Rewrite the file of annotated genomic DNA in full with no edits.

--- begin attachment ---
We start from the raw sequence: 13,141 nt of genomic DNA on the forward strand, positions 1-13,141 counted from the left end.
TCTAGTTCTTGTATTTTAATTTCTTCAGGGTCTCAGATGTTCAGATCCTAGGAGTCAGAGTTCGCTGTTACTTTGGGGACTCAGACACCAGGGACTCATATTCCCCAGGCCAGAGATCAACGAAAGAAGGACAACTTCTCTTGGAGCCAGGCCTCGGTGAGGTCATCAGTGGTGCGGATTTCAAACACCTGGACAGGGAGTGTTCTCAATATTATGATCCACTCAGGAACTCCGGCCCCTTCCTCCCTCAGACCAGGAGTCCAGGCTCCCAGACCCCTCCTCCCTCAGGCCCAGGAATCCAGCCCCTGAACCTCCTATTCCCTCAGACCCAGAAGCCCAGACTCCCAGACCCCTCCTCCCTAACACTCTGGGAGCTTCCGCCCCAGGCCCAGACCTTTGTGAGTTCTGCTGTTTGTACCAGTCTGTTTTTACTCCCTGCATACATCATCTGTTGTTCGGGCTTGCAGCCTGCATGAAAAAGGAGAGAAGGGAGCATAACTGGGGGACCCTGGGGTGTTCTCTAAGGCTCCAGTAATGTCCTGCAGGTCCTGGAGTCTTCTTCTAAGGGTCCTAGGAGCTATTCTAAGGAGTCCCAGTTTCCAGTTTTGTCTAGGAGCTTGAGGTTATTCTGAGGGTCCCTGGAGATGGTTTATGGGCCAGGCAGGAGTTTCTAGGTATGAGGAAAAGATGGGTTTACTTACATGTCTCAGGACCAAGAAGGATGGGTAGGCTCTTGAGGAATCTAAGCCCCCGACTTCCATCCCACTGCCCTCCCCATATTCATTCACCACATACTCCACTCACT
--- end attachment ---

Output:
We start from the raw sequence: 13,141 nt of genomic DNA on the forward strand, positions 1-13,141 counted from the left end.
TCTAGTTCTTGTATTTTAATTTCTTCAGGGTCTCAGATGTTCAGATCCTAGGAGTCAGAGTTCGCTGTTACTTTGGGGACTCAGACACCAGGGACTCATATTCCCCAGGCCAGAGATCAACGAAAGAAGGACAACTTCTCTTGGAGCCAGGCCTCGGTGAGGTCATCAGTGGTGCGGATTTCAAACACCTGGACAGGGAGTGTTCTCAATATTATGATCCACTCAGGAACTCCGGCCCCTTCCTCCCTCAGACCAGGAGTCCAGGCTCCCAGACCCCTCCTCCCTCAGGCCCAGGAATCCAGCCCCTGAACCTCCTATTCCCTCAGACCCAGAAGCCCAGACTCCCAGACCCCTCCTCCCTAACACTCTGGGAGCTTCCGCCCCAGGCCCAGACCTTTGTGAGTTCTGCTGTTTGTACCAGTCTGTTTTTACTCCCTGCATACATCATCTGTTGTTCGGGCTTGCAGCCTGCATGAAAAAGGAGAGAAGGGAGCATAACTGGGGGACCCTGGGGTGTTCTCTAAGGCTCCAGTAATGTCCTGCAGGTCCTGGAGTCTTCTTCTAAGGGTCCTAGGAGCTATTCTAAGGAGTCCCAGTTTCCAGTTTTGTCTAGGAGCTTGAGGTTATTCTGAGGGTCCCTGGAGATGGTTTATGGGCCAGGCAGGAGTTTCTAGGTATGAGGAAAAGATGGGTTTACTTACATGTCTCAGGACCAAGAAGGATGGGTAGGCTCTTGAGGAATCTAAGCCCCCGACTTCCATCCCACTGCCCTCCCCATATTCATTCACCACATACTCCACTCACT